Soundcheck: Venus in Furs smash guitars and glass ceilings with rock 'n roll
Post by Carell Casey on 9/24/2012 3:00pm
"I am sexy in your presence, now die!" says Natalie Hinckley, bassist for Venus in Furs, as she explains how she and drummer, Marlo Dobrient, came up with their band's name. It comes from an old B movie where a woman "poses" people to death.
"We thought that was pretty cool. And there were ladies making out in there, too!" enthuses Hinckley, also one of the hosts of the LGBT show "Queery" on WORT Wednesdays from 7 to 7:30 p.m.
The four-piece, all woman surf punk band is playing two shows in town to celebrate the kick-off of their first tour to New York and back. Well, it is a first tour for everyone in the band except Cynthia Burnson (guitar, keys, and vocals), formerly of Screamin' Cyn Cyn and the Pons, who toured with that band for several years.
"I just wanted to do it to have fun, to be able to say we've toured, and to bring the band together," says Hinckley.
The band has already had a couple band bonding moments so far. Once, when they played for the Bartell Theater's "Blitz the Musical" earlier this year: "We had to be on stage for 12 hours, it was intense, but it was fun," she explains.
And there was another time when they took the band van, "Champ," full of gear, for a few runs around the RumbleFest dirt track, to the delight of a cheering crowd. "I think it will be fun to take a week out of life and all the focus is on making music in a different place every night. And it's kind of a test to see what people think of us outside Madison," Hinckley adds.
"I've noticed there's a very specific expectation of female bands, but not dude bands," says Victoria Echeverria, guitar player and vocalist. "A lot of people come up to us and say we sound just like Sleater Kinney - no we don't!" she laughs. "I was always pissed off in junior high because there were so many guy bands and no girl bands."
"When I was little I never met any 20-something female rockers," adds Dobrient. "I had to look up to Joan Jett to get that closeness. Guys could just go to the local community center to get that."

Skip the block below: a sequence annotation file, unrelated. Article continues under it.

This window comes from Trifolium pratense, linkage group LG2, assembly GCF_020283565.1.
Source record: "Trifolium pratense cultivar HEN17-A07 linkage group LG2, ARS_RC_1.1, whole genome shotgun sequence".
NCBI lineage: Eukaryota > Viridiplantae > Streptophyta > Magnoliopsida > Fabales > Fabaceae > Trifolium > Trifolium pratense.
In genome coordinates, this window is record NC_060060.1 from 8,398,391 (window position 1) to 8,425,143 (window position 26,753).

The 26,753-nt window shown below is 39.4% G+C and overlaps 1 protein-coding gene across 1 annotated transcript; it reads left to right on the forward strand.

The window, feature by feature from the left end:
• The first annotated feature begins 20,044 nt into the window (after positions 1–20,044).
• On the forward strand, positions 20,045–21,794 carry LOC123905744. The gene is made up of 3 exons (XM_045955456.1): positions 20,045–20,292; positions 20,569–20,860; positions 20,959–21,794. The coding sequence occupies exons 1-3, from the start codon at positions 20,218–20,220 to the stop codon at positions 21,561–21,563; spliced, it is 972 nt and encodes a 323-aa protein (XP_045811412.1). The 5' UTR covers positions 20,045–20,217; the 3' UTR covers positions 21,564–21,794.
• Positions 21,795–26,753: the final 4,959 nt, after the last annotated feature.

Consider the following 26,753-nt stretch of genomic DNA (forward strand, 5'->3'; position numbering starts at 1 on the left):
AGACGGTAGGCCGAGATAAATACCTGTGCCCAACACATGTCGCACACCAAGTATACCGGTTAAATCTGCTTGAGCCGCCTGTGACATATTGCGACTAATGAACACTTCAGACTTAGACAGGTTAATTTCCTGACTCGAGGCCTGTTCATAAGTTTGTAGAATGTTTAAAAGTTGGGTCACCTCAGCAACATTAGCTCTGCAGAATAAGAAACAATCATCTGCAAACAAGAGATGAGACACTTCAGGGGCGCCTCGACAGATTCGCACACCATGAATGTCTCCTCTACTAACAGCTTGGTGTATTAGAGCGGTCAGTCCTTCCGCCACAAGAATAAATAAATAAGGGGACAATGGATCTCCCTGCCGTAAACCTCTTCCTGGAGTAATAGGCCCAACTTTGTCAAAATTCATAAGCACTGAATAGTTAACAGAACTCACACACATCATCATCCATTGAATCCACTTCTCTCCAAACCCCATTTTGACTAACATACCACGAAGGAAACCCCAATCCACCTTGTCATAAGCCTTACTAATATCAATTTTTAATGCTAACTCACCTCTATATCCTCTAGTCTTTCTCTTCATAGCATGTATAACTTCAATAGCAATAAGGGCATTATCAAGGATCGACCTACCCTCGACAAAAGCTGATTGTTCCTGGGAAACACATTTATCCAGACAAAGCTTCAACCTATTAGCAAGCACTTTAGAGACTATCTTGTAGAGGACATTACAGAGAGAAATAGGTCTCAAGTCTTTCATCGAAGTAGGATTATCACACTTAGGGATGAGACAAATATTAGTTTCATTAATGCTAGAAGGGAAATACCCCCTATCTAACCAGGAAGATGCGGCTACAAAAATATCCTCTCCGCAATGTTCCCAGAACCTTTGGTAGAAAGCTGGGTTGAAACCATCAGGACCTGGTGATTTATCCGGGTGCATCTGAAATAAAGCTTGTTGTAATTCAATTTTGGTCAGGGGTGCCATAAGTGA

"On one hand it's easier, though," Hinckley offers, "because we get a little more attention because it's uncommon, and because it's uncommon it's interesting."
"And because audiences are sometimes skeptical, like 'can they really play?' we've got more of an opportunity to impress," adds Echeverria. "If I look out and there's this big dude with a burly beard in the audience nodding his head along to the music, really appreciating it, it means a lot to me. It doesn't matter that we are women on the stage."
According to Dobrient's mother, when Marlo was a baby she would put clay balls on the ends of skewers and use them as drum sticks. Her playing has been influenced by Buddy Rich, John Bonham, and Steve Shah - former drummer for Screamin' Cyn Cyn and the Pons. She admits she stole some of Shah's drum beats for their song "The Death of Disco," for which the band just made a video. Hinckley, a professional videographer, did most of the production.
It begins with Echeverria somberly presiding over Disco's funeral. Then there is a bunny (it's Nat's bunny). And a big, big bonfire. And blood. And Jell-o. Really, you should just watch it here.
And then get to the shows:
Venus In Furs Tour Kickoff Shows
Sept. 26, Frequency with Antique Scream and Wife 9 p.m, 18+, $5
Sept. 28, Inferno 9 p.m., 21+, $5
Carell Casey is a contributing writer for dane101.
She is also a musician (both solo and as a singer/songwriter, and guitarist in local band Fire and Love), is a Holistic Life Coach and Intuitive Counselor, and advocates for Animal Rights, Peace, Equality, Justice, and Racial Healing.
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